Harold & Kumar Escape from Guantanamo Bay Movie Review
When last we left our duo, they were headed to the Chronic capital of the world, Amsterdam. Unfortunately, Kumar (Kel Penn) cannot wait until they land. Over Harold's (John Cho) objections, he takes out a high tech bong. Passengers on the plane confuse it with a "bomb" and, before they know it, the guys are headed to Gitmo, labeled as terrorists. Happenstance provides a means of escape, and the boys head to Miami with a bunch of Cuban refugees. Their goal? Get to Texas. There, an old friend with political ambitions (Eric Winter) may be able to clear their names. Oh, and he's also marrying Kumar's ex-girlfriend Vanessa (Danneel Harris). Harold knows the couple can help. His buddy, on the other hand, still holds a torch for his former gal pal. As they make their way across country, Feds (Rob Corddry, Roger Bart) in hot pursuit, Kumar daydreams of breaking up the impending nuptials.
Harold & Kumar Escape from Guantanamo Bay is one of the weirdest comedies in quite a while. It's a stoner film with limited, pro-PC pot jokes, a political satire where the humor is so frat boy obvious that even Dick Cheney would get it. There's offensive racial stereotyping, blatant bigotry, enough penis gags to send adolescent males into uncontrollable fits of awkward laughter, and a pair of likeable performances that walk the fine line between clever and caricature. Whereas the first film sidestepped narrative in favor of a marijuana-induced string of spleef non-sequiturs, the sequel overloads the screen with far too much plot. Between Harold's dream of going to Amsterdam (to follow his dream babe), Kumar's attempt to thwart his ex-girlfriend's wedding, and the whole War on Terror underpinning, we are knee-deep in story this time. Sadly, the goofy charm of the material suffers.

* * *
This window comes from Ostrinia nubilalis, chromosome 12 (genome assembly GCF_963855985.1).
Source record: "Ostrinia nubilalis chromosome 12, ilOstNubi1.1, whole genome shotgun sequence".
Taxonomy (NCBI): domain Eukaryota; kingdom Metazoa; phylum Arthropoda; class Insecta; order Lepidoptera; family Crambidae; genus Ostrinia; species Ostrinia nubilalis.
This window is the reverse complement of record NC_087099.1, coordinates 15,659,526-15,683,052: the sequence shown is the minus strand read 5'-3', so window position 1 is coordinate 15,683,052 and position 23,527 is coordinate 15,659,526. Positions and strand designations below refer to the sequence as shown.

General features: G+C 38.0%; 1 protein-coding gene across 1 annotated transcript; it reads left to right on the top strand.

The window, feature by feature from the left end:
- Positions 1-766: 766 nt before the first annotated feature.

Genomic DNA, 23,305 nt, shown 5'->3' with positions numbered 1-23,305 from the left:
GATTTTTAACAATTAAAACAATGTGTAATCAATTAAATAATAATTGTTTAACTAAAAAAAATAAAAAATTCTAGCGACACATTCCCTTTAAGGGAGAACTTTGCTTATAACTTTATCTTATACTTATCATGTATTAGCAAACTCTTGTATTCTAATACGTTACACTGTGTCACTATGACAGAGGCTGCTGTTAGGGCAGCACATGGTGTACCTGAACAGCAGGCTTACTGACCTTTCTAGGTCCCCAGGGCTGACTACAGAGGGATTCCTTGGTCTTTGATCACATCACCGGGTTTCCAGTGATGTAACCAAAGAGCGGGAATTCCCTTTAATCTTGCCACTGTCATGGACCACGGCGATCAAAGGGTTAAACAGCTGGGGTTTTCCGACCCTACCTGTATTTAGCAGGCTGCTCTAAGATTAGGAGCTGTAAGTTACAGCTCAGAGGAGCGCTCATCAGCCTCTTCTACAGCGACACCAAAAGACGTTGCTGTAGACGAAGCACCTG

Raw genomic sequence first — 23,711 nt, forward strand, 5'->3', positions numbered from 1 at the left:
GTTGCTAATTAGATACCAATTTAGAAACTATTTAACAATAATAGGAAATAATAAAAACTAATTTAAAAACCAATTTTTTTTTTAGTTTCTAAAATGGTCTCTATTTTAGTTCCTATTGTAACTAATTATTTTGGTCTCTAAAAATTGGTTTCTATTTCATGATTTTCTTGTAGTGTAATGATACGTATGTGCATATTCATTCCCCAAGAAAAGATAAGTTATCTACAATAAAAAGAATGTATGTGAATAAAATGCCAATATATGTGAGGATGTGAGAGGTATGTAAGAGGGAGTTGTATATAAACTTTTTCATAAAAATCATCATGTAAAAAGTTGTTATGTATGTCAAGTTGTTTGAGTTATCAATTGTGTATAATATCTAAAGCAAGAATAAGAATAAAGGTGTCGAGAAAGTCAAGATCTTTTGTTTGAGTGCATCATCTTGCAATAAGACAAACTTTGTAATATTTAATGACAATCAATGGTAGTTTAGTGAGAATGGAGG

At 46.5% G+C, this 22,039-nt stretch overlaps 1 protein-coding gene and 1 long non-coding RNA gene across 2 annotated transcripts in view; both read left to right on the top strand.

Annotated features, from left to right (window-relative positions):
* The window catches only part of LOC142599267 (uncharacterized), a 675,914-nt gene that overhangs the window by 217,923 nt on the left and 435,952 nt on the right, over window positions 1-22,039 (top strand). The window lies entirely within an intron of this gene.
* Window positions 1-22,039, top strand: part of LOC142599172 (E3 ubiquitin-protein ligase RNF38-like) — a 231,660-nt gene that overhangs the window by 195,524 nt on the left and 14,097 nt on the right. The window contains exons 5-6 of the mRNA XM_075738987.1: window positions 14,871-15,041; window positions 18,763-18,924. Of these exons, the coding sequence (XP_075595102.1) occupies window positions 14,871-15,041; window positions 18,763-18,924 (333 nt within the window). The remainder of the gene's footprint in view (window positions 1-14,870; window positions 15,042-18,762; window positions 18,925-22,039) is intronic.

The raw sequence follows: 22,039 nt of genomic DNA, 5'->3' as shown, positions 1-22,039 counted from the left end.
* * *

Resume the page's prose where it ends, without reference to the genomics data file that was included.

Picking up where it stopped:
Still, there is some very good stuff here. John Cho is a joy to watch as our uptight Asian hero. He provides the necessary balance to Kal Penn's frequently flailing, foolhardy Kumar. When they interact -- both pre- and post- puffing -- there's a clever, almost classic comic chemistry. The same can't be said for the staid scenery chewing of FBI agent Corddry. His bald, bureaucratic chrome dome dominating every move he makes, he's a nonstop collection of calculated crassness. He can't enter or leave a scene without embarrassing himself, his country, and the planet he lives on. And Broadway's Bart is wasted in a nothing role.
With original director Danny Leiner gone, writers Jon Hurwitz and Hayden Schlossberg step behind the camera for the first time, and they actually do a decent job. Even with filmmaking as scattered and piecemeal as this, they manage to keep everything (except Corddry) from careening wildly out of control. The best moments come via a returning Neil Patrick Harris as a hapless, horndog version of himself, and when a President Bush lookalike (James Adomian) blazes away with his new pardon-seeking buddies. During these slightly surreal scenes, Harold & Kumar Escapes from Guantanamo Bay crackles. At other times, it's the same old smoke out.
Up in smoke.